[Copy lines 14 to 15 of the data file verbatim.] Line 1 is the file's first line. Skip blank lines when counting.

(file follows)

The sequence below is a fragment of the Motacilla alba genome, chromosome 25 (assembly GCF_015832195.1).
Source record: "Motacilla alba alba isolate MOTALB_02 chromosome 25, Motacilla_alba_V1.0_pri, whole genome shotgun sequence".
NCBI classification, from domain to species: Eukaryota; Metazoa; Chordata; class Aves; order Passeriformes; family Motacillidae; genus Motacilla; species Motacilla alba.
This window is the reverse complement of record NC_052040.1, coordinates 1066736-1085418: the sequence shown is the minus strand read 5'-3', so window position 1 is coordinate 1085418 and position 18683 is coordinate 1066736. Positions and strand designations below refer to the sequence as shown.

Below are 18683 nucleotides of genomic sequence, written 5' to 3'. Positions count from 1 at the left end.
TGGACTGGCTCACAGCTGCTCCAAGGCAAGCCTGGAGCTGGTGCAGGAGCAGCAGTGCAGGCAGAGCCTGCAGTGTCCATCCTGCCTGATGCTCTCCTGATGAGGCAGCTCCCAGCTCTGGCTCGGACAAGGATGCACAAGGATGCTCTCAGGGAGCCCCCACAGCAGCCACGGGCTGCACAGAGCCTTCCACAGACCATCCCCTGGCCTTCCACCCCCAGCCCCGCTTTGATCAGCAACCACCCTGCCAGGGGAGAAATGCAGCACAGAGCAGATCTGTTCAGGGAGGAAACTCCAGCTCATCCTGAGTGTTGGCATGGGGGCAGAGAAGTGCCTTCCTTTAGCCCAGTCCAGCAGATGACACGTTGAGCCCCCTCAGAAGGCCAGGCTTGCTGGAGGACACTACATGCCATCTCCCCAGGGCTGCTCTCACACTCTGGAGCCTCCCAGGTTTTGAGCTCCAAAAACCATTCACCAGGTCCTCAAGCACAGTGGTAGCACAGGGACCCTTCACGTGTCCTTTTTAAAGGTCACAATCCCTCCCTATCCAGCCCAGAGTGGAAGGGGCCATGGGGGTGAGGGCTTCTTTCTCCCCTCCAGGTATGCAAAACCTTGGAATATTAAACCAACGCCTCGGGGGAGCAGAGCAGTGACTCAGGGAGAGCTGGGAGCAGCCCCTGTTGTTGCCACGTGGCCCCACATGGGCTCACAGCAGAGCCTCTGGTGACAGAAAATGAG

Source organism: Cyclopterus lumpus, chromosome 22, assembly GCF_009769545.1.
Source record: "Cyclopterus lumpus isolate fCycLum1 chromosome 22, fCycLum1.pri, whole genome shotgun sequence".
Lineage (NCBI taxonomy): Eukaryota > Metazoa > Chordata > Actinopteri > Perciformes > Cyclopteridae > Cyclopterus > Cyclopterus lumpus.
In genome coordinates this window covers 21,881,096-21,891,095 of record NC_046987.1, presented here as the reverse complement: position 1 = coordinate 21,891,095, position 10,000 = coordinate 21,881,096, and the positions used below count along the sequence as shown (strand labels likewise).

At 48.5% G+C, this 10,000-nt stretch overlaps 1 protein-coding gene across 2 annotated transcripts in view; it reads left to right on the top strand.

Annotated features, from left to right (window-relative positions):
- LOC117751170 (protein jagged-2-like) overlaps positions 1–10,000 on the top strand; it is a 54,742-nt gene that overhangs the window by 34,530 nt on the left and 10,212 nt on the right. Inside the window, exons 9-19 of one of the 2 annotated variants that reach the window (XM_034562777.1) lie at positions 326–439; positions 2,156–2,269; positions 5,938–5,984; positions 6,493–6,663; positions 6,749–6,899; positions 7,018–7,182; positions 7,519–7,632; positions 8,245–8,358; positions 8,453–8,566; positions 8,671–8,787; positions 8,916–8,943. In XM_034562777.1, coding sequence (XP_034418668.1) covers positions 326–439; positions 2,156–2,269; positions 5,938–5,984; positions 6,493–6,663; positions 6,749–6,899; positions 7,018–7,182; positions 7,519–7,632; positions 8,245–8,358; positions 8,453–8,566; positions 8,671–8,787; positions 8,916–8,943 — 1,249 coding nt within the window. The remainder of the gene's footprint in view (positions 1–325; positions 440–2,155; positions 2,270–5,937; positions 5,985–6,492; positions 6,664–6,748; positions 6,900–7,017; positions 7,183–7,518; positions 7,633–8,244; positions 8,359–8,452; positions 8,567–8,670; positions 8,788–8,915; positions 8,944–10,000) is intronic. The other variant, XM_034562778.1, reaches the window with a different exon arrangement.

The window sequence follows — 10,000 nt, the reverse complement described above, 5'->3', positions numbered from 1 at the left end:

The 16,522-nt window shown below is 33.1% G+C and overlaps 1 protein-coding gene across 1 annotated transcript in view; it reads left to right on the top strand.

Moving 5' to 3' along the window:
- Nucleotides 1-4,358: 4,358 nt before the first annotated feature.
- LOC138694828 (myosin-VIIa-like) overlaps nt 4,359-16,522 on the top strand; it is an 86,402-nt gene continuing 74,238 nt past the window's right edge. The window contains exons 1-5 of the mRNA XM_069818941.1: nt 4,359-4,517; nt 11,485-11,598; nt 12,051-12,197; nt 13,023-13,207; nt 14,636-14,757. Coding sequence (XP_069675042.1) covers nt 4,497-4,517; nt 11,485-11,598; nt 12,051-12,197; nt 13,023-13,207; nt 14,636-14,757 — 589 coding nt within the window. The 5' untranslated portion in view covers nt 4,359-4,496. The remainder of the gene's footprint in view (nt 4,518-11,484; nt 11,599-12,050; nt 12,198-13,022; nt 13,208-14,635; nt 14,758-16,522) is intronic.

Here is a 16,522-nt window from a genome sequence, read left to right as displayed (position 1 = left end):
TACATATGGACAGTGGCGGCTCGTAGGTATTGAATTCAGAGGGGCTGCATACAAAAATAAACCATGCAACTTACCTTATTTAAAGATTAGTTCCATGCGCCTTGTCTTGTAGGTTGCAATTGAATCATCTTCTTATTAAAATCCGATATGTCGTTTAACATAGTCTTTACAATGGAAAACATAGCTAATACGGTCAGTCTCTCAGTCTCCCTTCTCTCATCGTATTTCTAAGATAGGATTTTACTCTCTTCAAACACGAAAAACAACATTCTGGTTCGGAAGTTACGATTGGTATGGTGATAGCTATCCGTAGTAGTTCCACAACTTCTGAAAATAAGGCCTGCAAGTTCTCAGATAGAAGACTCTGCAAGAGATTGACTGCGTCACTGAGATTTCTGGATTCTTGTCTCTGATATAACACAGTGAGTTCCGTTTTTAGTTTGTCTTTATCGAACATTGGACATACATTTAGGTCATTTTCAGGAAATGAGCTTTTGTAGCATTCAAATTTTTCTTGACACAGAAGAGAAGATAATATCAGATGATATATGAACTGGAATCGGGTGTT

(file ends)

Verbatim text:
The window sequence follows — 10,000 nt, the reverse complement described above, 5'->3', positions numbered from 1 at the left end:

The 16,522-nt window shown below is 33.1% G+C and overlaps 1 protein-coding gene across 1 annotated transcript in view; it reads left to right on the top strand.